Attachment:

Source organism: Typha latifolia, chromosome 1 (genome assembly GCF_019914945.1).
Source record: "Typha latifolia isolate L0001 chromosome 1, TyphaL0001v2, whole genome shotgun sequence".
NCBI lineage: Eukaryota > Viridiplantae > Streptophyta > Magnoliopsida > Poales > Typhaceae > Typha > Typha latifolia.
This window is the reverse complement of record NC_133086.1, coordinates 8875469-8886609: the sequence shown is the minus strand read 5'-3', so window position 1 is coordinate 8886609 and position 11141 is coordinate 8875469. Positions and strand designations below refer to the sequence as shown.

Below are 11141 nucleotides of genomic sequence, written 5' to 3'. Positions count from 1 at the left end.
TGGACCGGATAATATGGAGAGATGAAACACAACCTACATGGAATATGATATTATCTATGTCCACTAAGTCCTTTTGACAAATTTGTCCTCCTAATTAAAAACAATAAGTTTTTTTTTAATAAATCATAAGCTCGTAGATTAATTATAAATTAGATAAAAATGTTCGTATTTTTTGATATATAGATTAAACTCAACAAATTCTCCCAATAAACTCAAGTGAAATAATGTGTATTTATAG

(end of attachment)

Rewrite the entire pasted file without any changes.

Source organism: Typha latifolia, chromosome 1 (genome assembly GCF_019914945.1).
Source record: "Typha latifolia isolate L0001 chromosome 1, TyphaL0001v2, whole genome shotgun sequence".
NCBI lineage: Eukaryota > Viridiplantae > Streptophyta > Magnoliopsida > Poales > Typhaceae > Typha > Typha latifolia.
This window is the reverse complement of record NC_133086.1, coordinates 8875469-8886609: the sequence shown is the minus strand read 5'-3', so window position 1 is coordinate 8886609 and position 11141 is coordinate 8875469. Positions and strand designations below refer to the sequence as shown.

Below are 11141 nucleotides of genomic sequence, written 5' to 3'. Positions count from 1 at the left end.
TGGACCGGATAATATGGAGAGATGAAACACAACCTACATGGAATATGATATTATCTATGTCCACTAAGTCCTTTTGACAAATTTGTCCTCCTAATTAAAAACAATAAGTTTTTTTTTAATAAATCATAAGCTCGTAGATTAATTATAAATTAGATAAAAATGTTCGTATTTTTTGATATATAGATTAAACTCAACAAATTCTCCCAATAAACTCAAGTGAAATAATGTGTATTTATAG